#1 Freelancing in Germany: Registration (Freiberufler anmeldung)

The process of registering and becoming a freelancer in Germany is going to be easier or more complicated depending on your passport (aka. nationality).

If you are in Germany (and a EU, EAA, or Swiss citizen) the process will be easier for you as you can work without a visa in the German labour market.

To register as a freelancer, you will need to submit a form to the German Tax office (“Finanzamt”) called Fragebogen zur steuerliche Erfassung.

You can do this online via ELSTER, but please note that it’s all in German and you’ll need to create an account first. It’ll take a couple of days to get this set up as the tax office will send you activation data by post.

Once you’re officially registered as a freelancer, you’ll get your Steuernummer or Ust. Nr. (Tax ID) and so you will be ready to start invoicing clients.

The Finanzamt will also explain your tax obligations as a freelancer and let you know when you should submit your VAT declarations.

🌎 You can request your VAT ID number (Ust Nummer) as well if you plan to bill VAT in your invoices, for example, if you are going to work with clients in other EU countries (Reverse charge).

If you’re not in one of the countries mentioned above and would like to become self-employed in Germany, you have options, too.

#2 Visa

If you come from a different country, you will be required to apply for a visa to get employed. Germany offers a visa for self-employment that is different if you are planning on setting up a business or working as a freelancer.

If you’re freelancing in Germany, you’ll need to specifically apply for the Freelance Visa (According to Section 21 (5) AufenthG). This Visa is typically valid for 3 months and can be converted into a residence permit ‘Aufenthaltserlaubnis zur freiberuflichen oder selbständigen Tätigkeit’ once you’re in the country. 

These residence permits are valid for up to 3 years. If needed, the permit can be extended.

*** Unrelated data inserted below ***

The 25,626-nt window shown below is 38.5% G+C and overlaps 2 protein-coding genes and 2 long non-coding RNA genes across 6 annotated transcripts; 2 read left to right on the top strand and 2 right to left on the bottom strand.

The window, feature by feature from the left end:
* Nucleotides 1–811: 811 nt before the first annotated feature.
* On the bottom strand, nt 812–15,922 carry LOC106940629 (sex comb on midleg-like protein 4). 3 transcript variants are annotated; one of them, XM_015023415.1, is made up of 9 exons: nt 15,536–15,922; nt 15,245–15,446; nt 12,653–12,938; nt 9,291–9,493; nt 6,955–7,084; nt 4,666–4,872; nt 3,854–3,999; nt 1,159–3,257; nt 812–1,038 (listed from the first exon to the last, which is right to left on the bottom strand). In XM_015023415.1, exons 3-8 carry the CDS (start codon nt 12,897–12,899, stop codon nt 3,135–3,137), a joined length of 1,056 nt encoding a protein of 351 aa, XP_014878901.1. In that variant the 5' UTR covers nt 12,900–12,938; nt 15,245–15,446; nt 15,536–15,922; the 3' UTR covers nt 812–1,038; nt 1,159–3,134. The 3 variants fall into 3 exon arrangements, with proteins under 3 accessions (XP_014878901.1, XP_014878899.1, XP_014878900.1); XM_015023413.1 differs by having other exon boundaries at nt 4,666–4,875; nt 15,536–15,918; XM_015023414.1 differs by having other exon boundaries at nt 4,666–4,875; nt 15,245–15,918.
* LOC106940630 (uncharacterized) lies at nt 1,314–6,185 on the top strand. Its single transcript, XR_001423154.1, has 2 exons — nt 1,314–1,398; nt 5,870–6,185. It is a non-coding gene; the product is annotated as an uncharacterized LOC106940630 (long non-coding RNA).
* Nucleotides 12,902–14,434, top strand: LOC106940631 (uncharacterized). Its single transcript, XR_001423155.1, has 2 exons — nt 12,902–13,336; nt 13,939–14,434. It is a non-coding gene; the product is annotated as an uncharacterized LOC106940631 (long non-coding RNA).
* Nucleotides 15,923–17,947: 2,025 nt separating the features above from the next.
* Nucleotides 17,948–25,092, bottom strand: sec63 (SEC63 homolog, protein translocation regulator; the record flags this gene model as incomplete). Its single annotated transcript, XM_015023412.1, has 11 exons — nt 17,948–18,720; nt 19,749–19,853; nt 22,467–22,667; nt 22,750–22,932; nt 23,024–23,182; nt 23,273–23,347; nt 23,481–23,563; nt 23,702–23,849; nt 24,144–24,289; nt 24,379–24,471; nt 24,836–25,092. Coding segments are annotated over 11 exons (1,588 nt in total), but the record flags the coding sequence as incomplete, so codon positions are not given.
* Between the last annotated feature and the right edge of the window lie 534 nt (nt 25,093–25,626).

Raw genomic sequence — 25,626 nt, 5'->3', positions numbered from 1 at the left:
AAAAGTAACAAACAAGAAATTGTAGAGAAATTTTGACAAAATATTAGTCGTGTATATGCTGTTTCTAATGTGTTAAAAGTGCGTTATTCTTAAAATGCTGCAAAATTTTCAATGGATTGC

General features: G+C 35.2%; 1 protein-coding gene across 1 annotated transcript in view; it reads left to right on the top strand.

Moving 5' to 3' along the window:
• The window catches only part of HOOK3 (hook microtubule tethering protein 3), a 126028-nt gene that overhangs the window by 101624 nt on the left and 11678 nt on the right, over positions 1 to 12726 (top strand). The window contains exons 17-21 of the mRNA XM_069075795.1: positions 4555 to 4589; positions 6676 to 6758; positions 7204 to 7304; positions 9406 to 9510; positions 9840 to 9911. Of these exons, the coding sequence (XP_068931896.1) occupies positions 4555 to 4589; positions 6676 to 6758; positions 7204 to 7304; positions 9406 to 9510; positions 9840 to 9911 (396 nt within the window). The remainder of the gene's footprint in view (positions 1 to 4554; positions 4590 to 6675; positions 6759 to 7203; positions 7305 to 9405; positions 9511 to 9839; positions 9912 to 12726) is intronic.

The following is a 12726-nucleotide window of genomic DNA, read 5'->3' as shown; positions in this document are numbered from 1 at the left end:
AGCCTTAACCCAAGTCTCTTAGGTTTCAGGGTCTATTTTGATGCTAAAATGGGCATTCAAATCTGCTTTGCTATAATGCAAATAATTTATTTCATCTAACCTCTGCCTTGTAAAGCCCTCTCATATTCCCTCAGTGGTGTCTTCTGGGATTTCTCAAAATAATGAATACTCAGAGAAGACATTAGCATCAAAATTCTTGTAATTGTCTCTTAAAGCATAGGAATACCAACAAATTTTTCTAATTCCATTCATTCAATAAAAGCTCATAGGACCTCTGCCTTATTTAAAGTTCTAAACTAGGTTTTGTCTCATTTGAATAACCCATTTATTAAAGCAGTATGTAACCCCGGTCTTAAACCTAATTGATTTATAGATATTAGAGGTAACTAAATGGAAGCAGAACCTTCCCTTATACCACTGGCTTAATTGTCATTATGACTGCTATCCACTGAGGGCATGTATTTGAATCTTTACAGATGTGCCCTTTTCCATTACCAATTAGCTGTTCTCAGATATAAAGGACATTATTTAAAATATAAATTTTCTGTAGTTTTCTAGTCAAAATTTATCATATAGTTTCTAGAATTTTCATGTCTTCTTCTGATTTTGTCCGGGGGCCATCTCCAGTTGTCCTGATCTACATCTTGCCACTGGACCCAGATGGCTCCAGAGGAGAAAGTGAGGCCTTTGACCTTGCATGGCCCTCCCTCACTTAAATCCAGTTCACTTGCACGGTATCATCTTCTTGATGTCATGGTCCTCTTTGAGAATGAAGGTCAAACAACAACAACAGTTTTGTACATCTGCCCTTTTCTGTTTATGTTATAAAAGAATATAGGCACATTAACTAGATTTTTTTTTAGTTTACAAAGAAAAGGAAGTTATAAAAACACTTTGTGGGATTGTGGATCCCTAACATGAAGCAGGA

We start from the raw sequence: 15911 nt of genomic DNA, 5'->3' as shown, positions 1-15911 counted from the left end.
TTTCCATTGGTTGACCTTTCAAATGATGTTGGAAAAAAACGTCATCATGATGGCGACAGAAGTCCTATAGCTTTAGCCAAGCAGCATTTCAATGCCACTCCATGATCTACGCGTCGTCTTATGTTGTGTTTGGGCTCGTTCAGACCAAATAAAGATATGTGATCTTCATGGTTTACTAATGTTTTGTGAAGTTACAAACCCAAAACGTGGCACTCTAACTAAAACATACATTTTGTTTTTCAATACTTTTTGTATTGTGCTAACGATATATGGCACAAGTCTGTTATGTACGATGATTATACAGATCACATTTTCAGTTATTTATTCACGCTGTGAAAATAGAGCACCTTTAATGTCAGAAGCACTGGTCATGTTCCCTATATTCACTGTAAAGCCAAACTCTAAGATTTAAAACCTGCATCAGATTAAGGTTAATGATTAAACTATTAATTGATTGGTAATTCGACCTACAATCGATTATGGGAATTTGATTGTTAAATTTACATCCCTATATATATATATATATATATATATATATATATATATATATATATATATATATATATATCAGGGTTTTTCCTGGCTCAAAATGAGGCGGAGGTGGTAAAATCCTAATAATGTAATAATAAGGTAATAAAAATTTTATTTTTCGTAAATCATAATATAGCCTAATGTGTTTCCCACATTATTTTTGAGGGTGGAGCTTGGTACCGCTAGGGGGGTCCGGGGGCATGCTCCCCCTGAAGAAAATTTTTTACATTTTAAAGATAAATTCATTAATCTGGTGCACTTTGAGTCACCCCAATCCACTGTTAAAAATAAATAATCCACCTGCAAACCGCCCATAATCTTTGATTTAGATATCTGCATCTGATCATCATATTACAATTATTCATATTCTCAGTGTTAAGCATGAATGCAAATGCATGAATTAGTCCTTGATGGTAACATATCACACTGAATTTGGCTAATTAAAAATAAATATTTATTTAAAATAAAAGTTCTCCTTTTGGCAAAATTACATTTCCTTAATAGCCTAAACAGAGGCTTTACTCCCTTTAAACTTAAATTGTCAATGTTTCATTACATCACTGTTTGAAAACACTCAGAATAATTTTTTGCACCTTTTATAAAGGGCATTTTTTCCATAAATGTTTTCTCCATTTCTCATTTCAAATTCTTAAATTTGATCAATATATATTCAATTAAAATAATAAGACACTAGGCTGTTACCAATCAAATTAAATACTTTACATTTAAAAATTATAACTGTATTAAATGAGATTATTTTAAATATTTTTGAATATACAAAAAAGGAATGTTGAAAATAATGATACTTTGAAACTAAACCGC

The requirements for the German self-employed visa are:

  • Your freelance occupation is recognized as a self-employed professional occupation in accordance to s. 18 Income Tax Act. Freelance occupations include artists, writers, doctors, auditors, architects, or IT professionals such as engineers.
  • You have enough funds to finance your project (Revenue forecast)
  • Having all the paperwork and professional licences required to perform the job
  • If you are over 45 years old, you’ll need an adequate pension plan
  • Health insurance covering you in Germany
  • Your profile has demand in Germany

If you meet all the requirements, you can make an appointment at the German embassy in your country to start your visa application (75 EUR).

With the issuance of your visa for self-employment, you will then book your flight and apply for the residence permit for self-employment in the city where you live. 

This graphic from the German government shows the process step-by-step.

🏠 Address registration (Anmeldung): As soon as you find your permanent accommodation, you must register it at your local Resident’s Registration Office ‘Bürgeramt/Einwohnermelderamt’. You will then receive your registration certificate (Anmeldebestätigung). You will need this document to open your bank account or register at the local library, so keep it safe! 

Once you have your “Anmeldebestätigung” for your address and your freelance visa, you’re ready to register with the tax authorities (Finanzamt) as a German would do (See process above).

#3 Figuring out Health insurance

Germany has two options for health insurance – public (statutory) and private

Public insurance amounts to 14.6% of your income, plus an additional contribution rate of 1.3% (average).

The minimum contribution payable is around €160 (+1.3%) and the maximum is around €710 (+1.3%).

If you decide to voluntarily become a part of public health insurance, you will have the option to pick between different public health insurance providers (Krankenkassen), too. Among them are AOK, BKK, TK,  BARMER, and more.

Private insurance is only available for people who fit a certain criteria, freelancing being one of them. 

The rate you pay here is based on your health profile and risks. Generally, it’s cheaper for young professionals but could become more expensive as you get older. Also, note that your family won’t be covered here.

It’s advisable to check different alternatives and coverage included before making your decision. There are many private health insurance companies in Germany you could choose from. Among them are DKV, Axa, Allianz, Ottonova, and more.

If you’re applying for a Self-employment Visa, you’ll need your health insurance before you move to Germany or even before you apply for your Visa. This is because your Visa application requires you to have a certain amount of health coverage. Cheaper ex-pat policies available for visa applicants might not fulfil all the requirements for the immigration office, please make sure your provider does.

Before making your decision about your health insurance make sure you check:

  • Contribution fee
  • Coverage and services included
  • Contract terms
  • Family coverage
  • Support
  • Bonuses